Pirate... Good idea, but it's going to take weld for mine. The De-mil guy drilled the hole all the way out to the outer opening. I can
almost stick a small pencil through it. I guess I could get some Copper rivets in the rails....align and clamp...weld shut the holes...knock the rivets out, and install regular ones.

thanks for the input

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Postby Pirate » Tue Aug 02, 2005 9:22 am

Daskraut wrote:Guys, do me a favor, please buy a 1/4"hand grinder (90degree head) and some 60 grit , 2" flat sanding disks to clean up those welds!, it looks like you are using a body grinder from an auto shop and you are going too deep!. Also, the jig is for tacking only , right?. I know if you weld with that jig out of sequence, that receiver will warp. Just my 2 cents.


The welds are rough ground at this point, I will use a finer grit when it is time to do final finishing. the receiver will be abrasive blasted to give an even finish before parkerizing.
Yes the jig is to align and tack the sections, if properly welded it will not warp.
What kind of jig do you use for welding yours? Did yours warp?

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Postby Daskraut » Tue Aug 02, 2005 1:27 pm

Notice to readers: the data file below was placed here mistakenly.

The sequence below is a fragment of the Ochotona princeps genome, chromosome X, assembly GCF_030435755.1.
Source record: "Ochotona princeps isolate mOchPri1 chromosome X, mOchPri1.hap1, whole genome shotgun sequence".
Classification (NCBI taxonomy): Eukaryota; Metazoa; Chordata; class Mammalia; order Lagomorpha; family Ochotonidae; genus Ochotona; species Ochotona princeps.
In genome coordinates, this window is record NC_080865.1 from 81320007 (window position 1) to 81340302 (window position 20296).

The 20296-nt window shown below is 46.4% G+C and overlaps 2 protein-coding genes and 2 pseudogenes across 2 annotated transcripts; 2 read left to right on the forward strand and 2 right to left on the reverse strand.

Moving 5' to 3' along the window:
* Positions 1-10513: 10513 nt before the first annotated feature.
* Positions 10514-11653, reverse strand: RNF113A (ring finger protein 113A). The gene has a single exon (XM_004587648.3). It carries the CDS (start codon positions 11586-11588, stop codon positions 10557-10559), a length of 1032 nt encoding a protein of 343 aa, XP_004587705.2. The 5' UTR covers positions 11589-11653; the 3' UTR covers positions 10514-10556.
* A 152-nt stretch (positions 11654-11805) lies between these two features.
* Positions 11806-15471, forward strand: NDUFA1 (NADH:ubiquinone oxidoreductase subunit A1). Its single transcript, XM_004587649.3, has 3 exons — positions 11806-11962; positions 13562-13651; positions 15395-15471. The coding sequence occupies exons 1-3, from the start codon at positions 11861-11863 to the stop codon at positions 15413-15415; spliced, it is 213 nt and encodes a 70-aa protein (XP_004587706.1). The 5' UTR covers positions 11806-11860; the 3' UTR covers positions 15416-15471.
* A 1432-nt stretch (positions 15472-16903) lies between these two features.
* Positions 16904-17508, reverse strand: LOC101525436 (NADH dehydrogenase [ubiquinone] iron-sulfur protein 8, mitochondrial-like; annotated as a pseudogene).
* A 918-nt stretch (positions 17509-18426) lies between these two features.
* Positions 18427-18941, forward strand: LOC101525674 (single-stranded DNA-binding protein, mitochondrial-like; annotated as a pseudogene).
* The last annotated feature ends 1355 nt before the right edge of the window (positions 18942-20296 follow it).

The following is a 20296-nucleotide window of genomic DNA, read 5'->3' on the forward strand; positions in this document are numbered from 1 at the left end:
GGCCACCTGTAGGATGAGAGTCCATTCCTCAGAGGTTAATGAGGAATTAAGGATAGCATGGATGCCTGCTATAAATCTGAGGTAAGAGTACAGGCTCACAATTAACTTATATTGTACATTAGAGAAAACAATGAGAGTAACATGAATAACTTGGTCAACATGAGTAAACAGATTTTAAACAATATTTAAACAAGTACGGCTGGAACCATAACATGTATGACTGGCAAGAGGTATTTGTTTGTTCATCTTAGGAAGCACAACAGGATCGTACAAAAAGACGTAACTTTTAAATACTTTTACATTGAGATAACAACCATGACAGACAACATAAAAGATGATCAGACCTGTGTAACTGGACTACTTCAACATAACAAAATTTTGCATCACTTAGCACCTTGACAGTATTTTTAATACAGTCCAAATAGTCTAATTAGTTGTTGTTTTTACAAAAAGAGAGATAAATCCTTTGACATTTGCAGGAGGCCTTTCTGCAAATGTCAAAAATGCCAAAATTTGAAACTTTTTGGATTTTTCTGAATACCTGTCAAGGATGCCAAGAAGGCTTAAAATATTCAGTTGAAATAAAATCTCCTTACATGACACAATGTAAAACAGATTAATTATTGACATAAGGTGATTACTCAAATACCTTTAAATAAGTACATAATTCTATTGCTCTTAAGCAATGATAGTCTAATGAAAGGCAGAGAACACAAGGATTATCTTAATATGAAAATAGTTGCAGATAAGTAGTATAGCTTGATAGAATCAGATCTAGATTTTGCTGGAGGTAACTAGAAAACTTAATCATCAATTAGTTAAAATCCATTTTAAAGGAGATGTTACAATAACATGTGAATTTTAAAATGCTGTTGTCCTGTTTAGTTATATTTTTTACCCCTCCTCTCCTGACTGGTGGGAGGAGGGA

the best way to keep it from warping is to clamp/attach it to a thick steel table. You can almost watch the thing warp if you get too much heat in all at once.Just try and clamp it on the inside so as not to crush the receiver! ,these suckers are soft and flimsy!. What I was saying about the sanding disks is even though you are not finishing the welds yet, it is alot harder to remove too much material with these. Every weld/area you have to fill will increase your chance of warping the receiver again.

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Postby Pirate » Tue Aug 02, 2005 3:40 pm

Based on my experience no amount of clamping will prevent warping or shrinkage of the welds.
The way to avoid this is to tack the parts together so they are properly aligned and fill small
areas on opposite sides so the shrinkage is even. close the gap with several passes from both
sides then connect the parts. Since the receiver is curved and tapered it would be very difficult
to clamp it and have it come out straight.
Weld is hot when applied and shrinks as it cools, no amount of clamping will change that. It is
also important to not put to much heat into the parts before they are securely tacked, as this